In 2016, 34-year-old Laura Levis from Massachusetts was experiencing a serious asthma attack. She’d made her way to a hospital, but once she arrived, she had a hard time finding the emergency room.
She couldn’t get in. The door she found was locked. She died, alone and on the phone with 911, steps away from the entrance. A senseless tragedy.
According to her husband, Peter DeMarco, the hospital initially claimed she’d died in the parking lot or on a nearby street on her way to them, but as the details settled, he learned she’d been right next to the correct entrance — only adding insult to injury.
Though he’d lost his wife, DeMarco was determined that no one else would lose their loved one for the same reason. He channeled his energy into a bill that would require clear signage for emergency rooms in Massachusetts, People reported.
“Of all the mistakes that contributed to Laura’s death, perhaps most glaring was how the hospital lacked a simple, emergency-room sign above any door,” DeMarco wrote for WBUR-FM.
“Confused by this, Laura tried the wrong door, which was locked. Her attack overcame her before she could make it to the right door.”
The ask was sensible — but as beneficial as it seemed, there was no guarantee the bill would even get voted on.
“Laura’s Law would make every emergency-room entrance in Massachusetts easy to find and get inside by establishing first-ever standards for signage, lighting and the security monitoring of doors,” DeMarco explained.
“It was a straight-forward piece of legislation that was bound to save someone’s life, but unfortunately, that wasn’t enough.”
Because of the COVID-19 pandemic, the fact that the bill wasn’t seen as terribly high-profile and various other factors, the bill had only a 50 percent chance of even getting to a vote.
“I wrote ‘Losing Laura’ two years ago for the Boston Globe so that no one else would ever die as my wife did,” DeMarco said. “There wasn’t a chance I would give up.”
So DeMarco reached out to family, friends and acquaintances in every circle he passed through to ask for their voices. And they responded.
Hundreds of people called and wrote in, and the bill garnered enough support to make it on the state House floor — where it was passed unanimously.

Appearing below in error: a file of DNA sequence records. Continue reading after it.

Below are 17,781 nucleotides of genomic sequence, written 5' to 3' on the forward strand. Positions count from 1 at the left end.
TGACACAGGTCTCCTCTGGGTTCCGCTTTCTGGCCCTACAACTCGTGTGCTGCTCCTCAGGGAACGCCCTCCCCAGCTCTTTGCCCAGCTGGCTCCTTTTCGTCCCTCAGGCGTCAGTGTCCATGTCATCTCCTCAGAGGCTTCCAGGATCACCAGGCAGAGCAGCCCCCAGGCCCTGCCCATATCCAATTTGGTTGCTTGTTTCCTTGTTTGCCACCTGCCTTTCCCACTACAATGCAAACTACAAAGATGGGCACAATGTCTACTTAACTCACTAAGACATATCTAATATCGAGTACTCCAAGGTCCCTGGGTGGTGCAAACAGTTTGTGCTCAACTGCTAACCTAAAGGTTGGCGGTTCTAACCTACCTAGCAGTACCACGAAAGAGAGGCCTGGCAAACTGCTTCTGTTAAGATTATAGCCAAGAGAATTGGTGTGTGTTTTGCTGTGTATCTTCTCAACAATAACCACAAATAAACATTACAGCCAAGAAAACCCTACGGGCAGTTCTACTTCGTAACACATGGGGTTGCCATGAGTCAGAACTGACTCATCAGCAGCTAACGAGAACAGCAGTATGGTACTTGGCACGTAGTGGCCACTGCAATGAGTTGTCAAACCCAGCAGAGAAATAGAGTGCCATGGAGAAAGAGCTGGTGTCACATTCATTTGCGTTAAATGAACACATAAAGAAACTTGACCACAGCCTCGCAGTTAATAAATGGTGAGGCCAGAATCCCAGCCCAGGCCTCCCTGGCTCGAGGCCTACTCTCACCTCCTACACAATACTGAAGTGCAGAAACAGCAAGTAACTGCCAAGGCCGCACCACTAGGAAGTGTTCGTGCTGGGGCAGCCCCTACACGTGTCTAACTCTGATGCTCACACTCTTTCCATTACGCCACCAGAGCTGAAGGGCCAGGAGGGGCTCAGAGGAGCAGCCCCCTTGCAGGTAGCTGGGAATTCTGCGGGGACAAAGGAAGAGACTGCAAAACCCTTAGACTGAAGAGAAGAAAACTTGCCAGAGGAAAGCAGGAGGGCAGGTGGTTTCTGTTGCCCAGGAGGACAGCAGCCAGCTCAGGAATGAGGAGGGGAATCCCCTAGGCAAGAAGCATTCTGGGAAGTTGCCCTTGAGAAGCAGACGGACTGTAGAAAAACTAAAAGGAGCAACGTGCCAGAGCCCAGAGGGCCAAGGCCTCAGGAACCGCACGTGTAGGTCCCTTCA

“It was the victory I’d fought so hard for, but, of course, it was bittersweet,” he said. “Laura is gone. After some tears, I just felt relieved that the journey was over.”
Governor Baker called. He’s signing Laura’s Law in a small ceremony Friday in the Great Hall but bc of Covid just 10 people are allowed. But I’ll be there as will my parents & Laura’s niece, Amber. Big day ? @BostonGlobe @BostonGlobeMag @MassGovernor @senjehlen @Barber4StateRep pic.twitter.com/8GTBZ7SZNy
— Peter DeMarco (@peterdemarco) January 13, 2021
On Friday, Laura’s Law was signed in the presence of some of her greatest supporters.
“Governor Baker called,” DeMarco tweeted Wednesday. “He’s signing Laura’s Law in a small ceremony Friday in the Great Hall but bc of Covid just 10 people are allowed. But I’ll be there as will my parents & Laura’s niece, Amber. Big day.”
A emotional video of Friday’s signing of Laura’s Law by MA Governor Baker – click link, not the photo –https://t.co/PWQquWFhkS. Includes my remarks, Sen. Pat Jehlen’s & the Governor’s. They somehow miss his actual signing. Trust me, it happened? @TODAYshow @tvkatesnow @cogwbur pic.twitter.com/wGHRi6I3TP
— Peter DeMarco (@peterdemarco) January 17, 2021
“A emotional video of Friday’s signing of Laura’s Law by MA Governor Baker … Includes my remarks, Sen. Pat Jehlen’s & the Governor’s,” DeMarco tweeted Sunday. “They somehow miss his actual signing. Trust me, it happened.”
Perhaps other states and hospitals will take a cue from Laura’s story and the bill that bears her name and make sure that emergency rooms are as visible as they can be.
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